In the first two axioms he puts the world upside down. In what sociological, psychological or communication theory is P2P a type of “social relations” in human networks? Only in Bauwen’s brand new theory, there is no other one. P2P is just an internet protocol that can be used to exchange files and data, like email is a protocol to exchange messages, computer mediated communication. Using the P2P protocol to exchange files you do not need to have any relation with nobody, just pick a file out of the computer generated list and you have it. That is the depersonalisation effect all kind of computer mediated communication has.
In point 2. he claims that P2P is also a technological infrastructure. It is not. Without internet there would not be P2P, Internet is the technological infrastructure that makes P2P possible. So we have two points with no meaning in the real world. Since point 3. and 4. are deducted from 1. and 2. The whole theory is pointless. It is not only pointless it also useless. The far most important argument which makes the “P2P turned into commons” exercise completely irrelevant is the need for f2f communication when building commons. Bauwens claims to rely on Ostroms theory of common pool resources and collective action, he just stretches it a little by making it open access. But talking about the empirical base of collective action Ostrom says:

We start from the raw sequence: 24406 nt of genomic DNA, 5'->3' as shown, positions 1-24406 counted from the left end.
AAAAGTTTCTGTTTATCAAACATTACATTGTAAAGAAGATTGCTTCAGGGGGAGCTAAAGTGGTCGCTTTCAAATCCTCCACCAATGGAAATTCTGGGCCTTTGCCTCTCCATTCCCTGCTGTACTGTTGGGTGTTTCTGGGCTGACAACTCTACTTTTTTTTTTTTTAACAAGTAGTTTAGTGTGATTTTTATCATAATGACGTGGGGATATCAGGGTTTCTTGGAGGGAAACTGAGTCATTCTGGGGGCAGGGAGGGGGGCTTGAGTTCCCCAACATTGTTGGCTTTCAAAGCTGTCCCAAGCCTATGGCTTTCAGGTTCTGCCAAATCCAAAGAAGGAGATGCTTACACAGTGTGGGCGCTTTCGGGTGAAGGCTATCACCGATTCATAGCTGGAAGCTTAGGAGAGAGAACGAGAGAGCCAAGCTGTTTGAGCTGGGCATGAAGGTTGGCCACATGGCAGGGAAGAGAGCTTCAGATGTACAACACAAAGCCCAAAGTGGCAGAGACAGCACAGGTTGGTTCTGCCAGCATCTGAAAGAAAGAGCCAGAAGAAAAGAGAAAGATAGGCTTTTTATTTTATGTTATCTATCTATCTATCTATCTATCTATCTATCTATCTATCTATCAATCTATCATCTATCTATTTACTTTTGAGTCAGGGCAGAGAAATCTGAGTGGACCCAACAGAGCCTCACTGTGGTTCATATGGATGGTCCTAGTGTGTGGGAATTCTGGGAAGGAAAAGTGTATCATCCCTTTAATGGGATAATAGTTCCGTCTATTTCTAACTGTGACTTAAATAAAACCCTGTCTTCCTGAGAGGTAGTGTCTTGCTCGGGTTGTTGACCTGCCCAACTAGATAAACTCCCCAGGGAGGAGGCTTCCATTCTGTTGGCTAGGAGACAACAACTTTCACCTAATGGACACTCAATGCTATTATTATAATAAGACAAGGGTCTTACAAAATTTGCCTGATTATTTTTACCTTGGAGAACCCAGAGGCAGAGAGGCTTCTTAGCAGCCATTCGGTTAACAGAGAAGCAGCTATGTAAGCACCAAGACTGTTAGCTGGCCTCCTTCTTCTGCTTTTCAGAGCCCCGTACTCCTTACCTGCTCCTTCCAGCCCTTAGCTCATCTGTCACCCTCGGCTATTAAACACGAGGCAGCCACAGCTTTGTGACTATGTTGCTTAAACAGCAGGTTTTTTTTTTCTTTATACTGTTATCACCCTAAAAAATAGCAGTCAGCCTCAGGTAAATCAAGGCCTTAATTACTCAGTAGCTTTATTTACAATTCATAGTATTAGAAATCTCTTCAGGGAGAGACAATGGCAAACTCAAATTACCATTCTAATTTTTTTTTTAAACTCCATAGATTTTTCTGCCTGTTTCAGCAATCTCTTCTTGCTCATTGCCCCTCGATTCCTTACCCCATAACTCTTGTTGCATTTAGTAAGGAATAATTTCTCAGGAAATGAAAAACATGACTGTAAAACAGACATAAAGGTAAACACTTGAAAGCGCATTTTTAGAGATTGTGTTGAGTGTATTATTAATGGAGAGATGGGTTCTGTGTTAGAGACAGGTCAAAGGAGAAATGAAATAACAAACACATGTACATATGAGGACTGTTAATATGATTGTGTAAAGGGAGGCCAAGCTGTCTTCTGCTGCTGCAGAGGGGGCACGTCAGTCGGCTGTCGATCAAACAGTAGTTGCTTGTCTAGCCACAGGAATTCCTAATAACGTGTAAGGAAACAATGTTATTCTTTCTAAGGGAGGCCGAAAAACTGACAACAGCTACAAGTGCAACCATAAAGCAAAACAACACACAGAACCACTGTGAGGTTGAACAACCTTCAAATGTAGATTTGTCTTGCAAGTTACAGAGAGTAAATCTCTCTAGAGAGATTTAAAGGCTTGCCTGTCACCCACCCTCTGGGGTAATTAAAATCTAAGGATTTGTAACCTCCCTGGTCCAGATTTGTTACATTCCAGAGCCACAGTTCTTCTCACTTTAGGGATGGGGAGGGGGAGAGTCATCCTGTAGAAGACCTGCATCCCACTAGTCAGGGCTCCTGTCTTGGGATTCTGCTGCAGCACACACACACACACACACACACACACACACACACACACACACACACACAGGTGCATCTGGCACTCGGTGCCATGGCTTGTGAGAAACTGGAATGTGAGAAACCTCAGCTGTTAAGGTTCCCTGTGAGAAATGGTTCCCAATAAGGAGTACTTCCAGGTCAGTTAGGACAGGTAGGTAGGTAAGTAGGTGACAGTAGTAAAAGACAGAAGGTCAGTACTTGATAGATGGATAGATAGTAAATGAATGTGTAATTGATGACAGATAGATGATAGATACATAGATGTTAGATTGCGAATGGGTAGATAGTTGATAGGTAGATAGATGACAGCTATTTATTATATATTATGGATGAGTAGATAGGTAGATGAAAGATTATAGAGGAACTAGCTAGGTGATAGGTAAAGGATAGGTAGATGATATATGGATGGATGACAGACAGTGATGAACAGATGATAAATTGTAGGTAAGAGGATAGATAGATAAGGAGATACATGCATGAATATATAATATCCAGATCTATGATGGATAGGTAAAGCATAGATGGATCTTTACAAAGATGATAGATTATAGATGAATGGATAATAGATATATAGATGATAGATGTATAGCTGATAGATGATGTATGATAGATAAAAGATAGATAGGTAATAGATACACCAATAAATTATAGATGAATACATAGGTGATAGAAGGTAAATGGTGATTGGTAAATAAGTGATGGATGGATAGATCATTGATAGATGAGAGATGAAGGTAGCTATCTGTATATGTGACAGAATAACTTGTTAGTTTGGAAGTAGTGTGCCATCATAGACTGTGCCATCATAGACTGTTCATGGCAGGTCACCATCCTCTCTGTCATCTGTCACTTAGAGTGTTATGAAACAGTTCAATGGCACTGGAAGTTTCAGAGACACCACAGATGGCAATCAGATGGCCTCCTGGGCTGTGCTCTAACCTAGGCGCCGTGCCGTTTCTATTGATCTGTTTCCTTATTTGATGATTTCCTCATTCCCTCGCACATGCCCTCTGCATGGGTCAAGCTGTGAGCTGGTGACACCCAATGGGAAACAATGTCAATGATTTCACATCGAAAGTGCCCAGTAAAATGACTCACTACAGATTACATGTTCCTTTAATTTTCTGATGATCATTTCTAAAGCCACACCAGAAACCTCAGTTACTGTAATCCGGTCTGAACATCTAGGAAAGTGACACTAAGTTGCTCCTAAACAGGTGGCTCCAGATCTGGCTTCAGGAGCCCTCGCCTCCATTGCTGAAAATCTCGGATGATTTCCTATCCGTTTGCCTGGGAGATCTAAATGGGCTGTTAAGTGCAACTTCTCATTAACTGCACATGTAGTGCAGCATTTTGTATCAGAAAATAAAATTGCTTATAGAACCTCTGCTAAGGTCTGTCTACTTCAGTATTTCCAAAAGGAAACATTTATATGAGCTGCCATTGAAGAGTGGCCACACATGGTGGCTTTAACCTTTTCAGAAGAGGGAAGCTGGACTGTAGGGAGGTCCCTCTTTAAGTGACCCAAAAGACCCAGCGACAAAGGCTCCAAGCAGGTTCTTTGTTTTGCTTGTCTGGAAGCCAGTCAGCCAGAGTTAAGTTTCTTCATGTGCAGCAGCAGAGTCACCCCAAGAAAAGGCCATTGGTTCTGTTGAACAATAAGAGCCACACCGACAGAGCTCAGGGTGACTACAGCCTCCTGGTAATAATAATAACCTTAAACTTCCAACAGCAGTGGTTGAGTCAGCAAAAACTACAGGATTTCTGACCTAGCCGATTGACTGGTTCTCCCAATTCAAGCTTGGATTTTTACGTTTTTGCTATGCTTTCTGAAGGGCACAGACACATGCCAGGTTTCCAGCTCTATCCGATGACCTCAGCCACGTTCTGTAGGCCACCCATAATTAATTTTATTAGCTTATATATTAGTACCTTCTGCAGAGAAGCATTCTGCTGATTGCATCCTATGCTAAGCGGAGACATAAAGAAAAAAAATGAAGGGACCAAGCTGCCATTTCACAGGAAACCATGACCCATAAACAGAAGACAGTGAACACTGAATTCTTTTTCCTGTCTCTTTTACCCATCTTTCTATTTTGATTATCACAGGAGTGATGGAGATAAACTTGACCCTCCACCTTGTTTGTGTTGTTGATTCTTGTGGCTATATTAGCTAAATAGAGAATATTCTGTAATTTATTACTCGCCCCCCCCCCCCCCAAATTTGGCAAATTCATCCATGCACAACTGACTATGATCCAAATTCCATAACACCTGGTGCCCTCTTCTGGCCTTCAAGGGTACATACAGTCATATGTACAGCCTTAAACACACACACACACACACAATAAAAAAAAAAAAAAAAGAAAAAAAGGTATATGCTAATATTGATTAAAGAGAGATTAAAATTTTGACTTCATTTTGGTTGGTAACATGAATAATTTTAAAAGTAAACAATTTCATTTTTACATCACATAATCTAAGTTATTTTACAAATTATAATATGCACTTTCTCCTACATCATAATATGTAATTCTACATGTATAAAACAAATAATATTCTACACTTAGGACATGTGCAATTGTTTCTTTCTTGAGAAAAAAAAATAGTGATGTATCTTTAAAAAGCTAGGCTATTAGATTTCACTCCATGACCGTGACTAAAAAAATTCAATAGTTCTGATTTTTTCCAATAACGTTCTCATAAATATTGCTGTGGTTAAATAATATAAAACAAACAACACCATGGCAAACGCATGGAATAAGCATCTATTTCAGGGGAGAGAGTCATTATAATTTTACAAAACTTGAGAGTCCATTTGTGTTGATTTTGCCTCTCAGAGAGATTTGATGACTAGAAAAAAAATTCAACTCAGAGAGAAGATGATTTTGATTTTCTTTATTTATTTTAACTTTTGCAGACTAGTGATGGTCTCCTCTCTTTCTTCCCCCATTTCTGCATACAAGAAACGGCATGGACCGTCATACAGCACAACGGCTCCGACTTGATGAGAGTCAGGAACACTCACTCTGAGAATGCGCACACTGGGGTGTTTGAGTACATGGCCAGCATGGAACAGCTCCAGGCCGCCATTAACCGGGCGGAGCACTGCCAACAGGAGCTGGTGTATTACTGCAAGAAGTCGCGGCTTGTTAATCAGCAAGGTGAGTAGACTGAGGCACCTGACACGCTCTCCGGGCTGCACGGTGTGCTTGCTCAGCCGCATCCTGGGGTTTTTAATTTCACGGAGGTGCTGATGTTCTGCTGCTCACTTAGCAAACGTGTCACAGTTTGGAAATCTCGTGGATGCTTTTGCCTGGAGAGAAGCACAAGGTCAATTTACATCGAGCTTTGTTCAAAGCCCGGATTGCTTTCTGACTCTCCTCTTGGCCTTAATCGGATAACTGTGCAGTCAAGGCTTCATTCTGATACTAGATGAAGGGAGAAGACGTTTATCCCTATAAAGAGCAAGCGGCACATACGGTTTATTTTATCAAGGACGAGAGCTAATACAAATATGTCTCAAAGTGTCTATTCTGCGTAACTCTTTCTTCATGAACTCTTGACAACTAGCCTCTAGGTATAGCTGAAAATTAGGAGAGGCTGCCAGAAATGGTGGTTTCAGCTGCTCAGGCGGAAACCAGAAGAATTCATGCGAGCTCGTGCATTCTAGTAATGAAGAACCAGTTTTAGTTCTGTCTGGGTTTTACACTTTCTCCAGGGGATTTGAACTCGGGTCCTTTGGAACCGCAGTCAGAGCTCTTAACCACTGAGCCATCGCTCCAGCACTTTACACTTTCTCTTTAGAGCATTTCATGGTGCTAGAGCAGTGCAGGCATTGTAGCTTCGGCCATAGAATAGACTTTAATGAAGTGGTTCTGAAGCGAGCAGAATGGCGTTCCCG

“A behavioral commitment to theory grounded in empirically inquiry is essential to understand such basic questions as why face-to-face communication so consistently enhances cooperation in social dilemmas or how structural variables facilitate or impede effective collective action” (Elinor Ostrom, 1998, p.1)
“Yet, consistent, strong, and replicable findings are achieved when individuals are allowed to communicate face to face.” (Id. p. 6)
So computer mediated communication does not support building commons, only f2f communication. You can not build trust by computer mediated communiction, because you can not solve ambiguity without f2f communication (Daniël Verhoeven, 2006).
In his book he explains the relations in cyberspace with “stigmergy”, a speculative experimental concept based on the behaviour of ants. Empirical proof, zero.